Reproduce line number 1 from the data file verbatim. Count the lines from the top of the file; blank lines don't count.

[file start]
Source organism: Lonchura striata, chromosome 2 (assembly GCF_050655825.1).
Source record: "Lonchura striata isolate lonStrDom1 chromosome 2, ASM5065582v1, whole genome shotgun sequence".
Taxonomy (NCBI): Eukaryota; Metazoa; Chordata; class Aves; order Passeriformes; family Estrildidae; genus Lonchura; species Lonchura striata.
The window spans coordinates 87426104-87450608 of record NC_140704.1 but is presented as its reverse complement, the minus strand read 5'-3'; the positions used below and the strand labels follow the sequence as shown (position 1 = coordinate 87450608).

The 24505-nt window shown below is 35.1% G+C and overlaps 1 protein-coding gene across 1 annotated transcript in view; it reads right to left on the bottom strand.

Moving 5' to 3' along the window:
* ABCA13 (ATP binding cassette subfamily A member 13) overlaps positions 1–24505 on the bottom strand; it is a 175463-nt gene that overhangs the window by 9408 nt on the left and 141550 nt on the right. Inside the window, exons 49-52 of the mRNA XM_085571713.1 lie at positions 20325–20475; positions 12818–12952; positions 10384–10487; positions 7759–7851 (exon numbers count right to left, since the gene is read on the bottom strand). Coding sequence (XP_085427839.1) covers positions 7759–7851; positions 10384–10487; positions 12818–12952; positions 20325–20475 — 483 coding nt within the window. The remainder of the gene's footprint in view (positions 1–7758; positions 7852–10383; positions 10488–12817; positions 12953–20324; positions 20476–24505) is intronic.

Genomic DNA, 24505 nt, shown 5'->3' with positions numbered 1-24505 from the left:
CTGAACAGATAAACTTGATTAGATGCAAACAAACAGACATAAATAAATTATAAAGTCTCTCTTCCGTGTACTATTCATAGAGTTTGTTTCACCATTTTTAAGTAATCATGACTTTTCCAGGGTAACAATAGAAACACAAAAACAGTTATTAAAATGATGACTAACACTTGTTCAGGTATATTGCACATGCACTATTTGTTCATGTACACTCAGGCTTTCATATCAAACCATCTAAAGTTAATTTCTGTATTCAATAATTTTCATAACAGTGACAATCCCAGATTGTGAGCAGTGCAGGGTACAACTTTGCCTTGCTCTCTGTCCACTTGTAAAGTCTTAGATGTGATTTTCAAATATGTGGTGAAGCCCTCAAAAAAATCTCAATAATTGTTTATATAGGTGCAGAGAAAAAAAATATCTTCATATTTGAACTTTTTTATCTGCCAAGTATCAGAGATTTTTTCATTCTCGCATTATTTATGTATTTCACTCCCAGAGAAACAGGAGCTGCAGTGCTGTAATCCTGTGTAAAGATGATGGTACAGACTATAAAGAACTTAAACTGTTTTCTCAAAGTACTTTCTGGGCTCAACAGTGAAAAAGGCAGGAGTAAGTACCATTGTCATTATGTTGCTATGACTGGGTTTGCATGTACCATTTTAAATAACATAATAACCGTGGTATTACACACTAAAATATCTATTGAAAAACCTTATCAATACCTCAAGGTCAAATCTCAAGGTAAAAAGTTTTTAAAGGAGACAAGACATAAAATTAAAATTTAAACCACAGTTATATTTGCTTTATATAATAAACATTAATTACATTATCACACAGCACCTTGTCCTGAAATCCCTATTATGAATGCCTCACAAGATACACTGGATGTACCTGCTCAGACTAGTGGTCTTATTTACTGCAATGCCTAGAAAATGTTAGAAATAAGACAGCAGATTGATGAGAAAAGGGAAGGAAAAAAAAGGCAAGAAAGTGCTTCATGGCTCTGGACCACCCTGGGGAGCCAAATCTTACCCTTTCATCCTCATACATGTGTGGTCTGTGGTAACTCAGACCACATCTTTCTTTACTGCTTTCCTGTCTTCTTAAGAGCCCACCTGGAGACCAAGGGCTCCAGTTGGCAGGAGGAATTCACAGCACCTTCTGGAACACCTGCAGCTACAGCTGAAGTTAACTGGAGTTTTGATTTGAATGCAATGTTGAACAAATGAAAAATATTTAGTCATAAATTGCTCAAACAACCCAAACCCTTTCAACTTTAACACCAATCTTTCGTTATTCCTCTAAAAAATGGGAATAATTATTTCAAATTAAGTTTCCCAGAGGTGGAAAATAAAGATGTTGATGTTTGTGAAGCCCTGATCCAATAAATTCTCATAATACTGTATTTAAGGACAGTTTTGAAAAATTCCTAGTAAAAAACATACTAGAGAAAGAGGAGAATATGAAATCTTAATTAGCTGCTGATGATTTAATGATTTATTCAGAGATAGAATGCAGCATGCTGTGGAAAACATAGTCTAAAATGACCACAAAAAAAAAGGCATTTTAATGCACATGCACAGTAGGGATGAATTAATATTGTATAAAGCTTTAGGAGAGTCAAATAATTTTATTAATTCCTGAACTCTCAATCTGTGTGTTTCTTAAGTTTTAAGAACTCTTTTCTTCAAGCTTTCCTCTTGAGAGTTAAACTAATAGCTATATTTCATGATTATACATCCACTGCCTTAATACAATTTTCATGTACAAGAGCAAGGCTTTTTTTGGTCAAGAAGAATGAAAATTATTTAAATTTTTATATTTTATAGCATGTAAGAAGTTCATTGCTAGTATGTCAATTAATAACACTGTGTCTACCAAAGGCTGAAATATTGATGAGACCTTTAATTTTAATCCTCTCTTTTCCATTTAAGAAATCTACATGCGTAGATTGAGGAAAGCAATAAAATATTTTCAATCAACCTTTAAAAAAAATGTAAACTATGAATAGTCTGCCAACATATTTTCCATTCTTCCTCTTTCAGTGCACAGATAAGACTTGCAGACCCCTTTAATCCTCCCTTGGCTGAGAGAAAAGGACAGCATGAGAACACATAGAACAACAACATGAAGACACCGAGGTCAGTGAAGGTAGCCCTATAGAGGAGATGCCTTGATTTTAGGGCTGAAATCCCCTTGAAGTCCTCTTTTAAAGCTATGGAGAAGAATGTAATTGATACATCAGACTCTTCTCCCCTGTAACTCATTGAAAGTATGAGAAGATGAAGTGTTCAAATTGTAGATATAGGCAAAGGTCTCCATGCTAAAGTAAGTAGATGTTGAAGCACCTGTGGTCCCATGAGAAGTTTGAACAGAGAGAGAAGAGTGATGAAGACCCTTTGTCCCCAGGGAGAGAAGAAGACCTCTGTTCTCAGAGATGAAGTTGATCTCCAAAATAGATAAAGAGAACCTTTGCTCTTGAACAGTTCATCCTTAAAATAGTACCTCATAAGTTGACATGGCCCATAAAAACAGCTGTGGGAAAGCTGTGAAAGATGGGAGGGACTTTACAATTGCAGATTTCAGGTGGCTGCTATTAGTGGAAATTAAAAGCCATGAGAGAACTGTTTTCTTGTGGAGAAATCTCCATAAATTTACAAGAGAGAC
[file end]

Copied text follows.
Source organism: Lonchura striata, chromosome 2 (assembly GCF_050655825.1).